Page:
The City challenges the sufficiency of Franchina’s front pay award claiming she failed to meet her burden of presenting the “essential data” needed to calculate such an award.? Relying on a D.C. Circuit case, the City tells us “essential data” constitutes “the amount of the proposed award, the length of time the plaintiff expects to work for the defendant, and the applicable discount rate.”? See Barbour v. Merrill, 48 F.3d 1270, 1279 (D.C. Cir. 1995) (citation omitted).

We agree that Franchina bore the burden of proving her entitlement to front pay in the amount awarded.? We disagree, though, that she failed to produce any evidence in support of the district court’s determination.? In deciding on a request for front pay, a district court can consider an array of issues.? A nonexhaustive list includes the following: Is the plaintiff able and allowed to return to work with the employer?? What pay and benefits was she receiving?? What other work can and will she likely obtain to offset the loss?? What pay increases might she have obtained had she remained employed?? For how long would she have worked?? What will be the effects of inflation?? What will be the rate of return on any award?

Franchina’s evidence covered most but not all of these factors (for instance she did not propose a discount rate).? In terms of the evidence she did present, though, Franchina demonstrated the following:? She had been earning $98,000 to $130,000 per year while employed with the Department; she is permanently disabled from continuing a career as a first responder in the Department; and she is receiving $25,000 per year in disability benefits.? There was also testimony that she possessed excellent professional skills and leadership qualities, and although she started in the Department as an entry-level Rescue Technician, she quickly moved through the ranks and reached the level of Rescue Lieutenant (a leadership position).? Furthermore, Franchina had worked for ten years in the Department, yet was only 44 years old at the time she left her job.? The Department’s pension structure also encouraged Department employees to maintain employment for great lengths of time.? Indeed, future benefits were linked with longevity of service.? And she put on evidence that numerous other employees spent upwards of 30-35 years with the Department.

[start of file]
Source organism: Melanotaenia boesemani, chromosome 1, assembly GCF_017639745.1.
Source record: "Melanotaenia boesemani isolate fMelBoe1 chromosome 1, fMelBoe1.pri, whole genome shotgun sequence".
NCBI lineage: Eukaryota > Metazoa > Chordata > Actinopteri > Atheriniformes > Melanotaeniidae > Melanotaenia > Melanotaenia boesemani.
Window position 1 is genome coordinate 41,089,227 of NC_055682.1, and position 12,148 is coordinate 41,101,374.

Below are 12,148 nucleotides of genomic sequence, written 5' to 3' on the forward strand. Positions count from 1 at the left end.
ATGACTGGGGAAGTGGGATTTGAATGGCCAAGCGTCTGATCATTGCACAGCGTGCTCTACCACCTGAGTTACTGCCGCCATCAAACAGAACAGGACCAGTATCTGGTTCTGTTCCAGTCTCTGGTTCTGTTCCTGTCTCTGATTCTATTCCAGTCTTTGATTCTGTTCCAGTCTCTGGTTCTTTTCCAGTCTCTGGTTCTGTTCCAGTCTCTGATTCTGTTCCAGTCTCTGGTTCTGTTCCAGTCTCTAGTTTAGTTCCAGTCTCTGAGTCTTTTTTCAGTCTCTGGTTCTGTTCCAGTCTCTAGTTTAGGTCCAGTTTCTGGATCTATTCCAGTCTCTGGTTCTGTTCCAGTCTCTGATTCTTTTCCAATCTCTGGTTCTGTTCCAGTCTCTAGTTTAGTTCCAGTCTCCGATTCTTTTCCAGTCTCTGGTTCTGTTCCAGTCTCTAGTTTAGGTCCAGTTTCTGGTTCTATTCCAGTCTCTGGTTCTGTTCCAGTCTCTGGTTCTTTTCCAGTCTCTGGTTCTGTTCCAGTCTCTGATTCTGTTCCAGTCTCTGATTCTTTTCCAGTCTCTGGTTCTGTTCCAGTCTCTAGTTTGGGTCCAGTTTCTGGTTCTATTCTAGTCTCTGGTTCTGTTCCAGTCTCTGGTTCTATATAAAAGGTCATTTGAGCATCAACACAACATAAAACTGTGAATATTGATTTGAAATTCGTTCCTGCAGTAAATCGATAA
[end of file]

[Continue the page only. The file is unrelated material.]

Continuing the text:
Given all of this, the crucial factor in estimating future lost wages was the number of years that her annual unadjusted loss of $73,000 to $105,000 would have continued.? Twenty years would have generated a figure of $1.4 million to $2 million.? Adding in for inflation and lost pension would have bumped this number up.? Reducing to present value may have reduced it as much, or perhaps more.? On this record, we see no reason to conclude that the record’s omission of a discount rate rendered an award of $545,000 improper as a matter of law, at least where the adjudicator is a trial judge likely well familiar with the concept of present value.? Clearly the judge assumed that the future was uncertain, and an award for over $1 million unwarranted.? Its ample discretion to discount for uncertainty dwarfed as a practical matter any loss of precision in discounting for a reasonable rate of return where the likely duration was perhaps five years.

Certainly the court could have awarded much less.? But its failure to insist that Franchina provide it with more precise information provides no reason to set aside the award.

Nonetheless, the City posits that even if we conclude Franchina presented significant (and relevant) evidence going to “essential data” for crafting a front pay award, it says her damage claim is still doomed because she failed to produce an expert witness who could provide the fact finder with a proper methodology for reducing any award to present day value.[22]

The City’s primary contention is that it is “standard practice” for plaintiffs in employment discrimination suits to present expert testimony on future earnings.? Based on this supposed norm, the City tells us that it thus follows that expert testimony must always be a requirement for calculating front pay.? To support its argument, the City directs us to Virgo v. Riviera Beach Assoc., Ltd., 30 F.3d 1350 (11th Cir. 1994), and Lussier, 50 F.3d 1103, two cases where expert testimony was, in fact, presented at trial.? But those cases do not assist the City because neither Virgo nor Lussier tackled the issue we are confronted with here-whether expert testimony is a precondition for the calculation of any front pay award.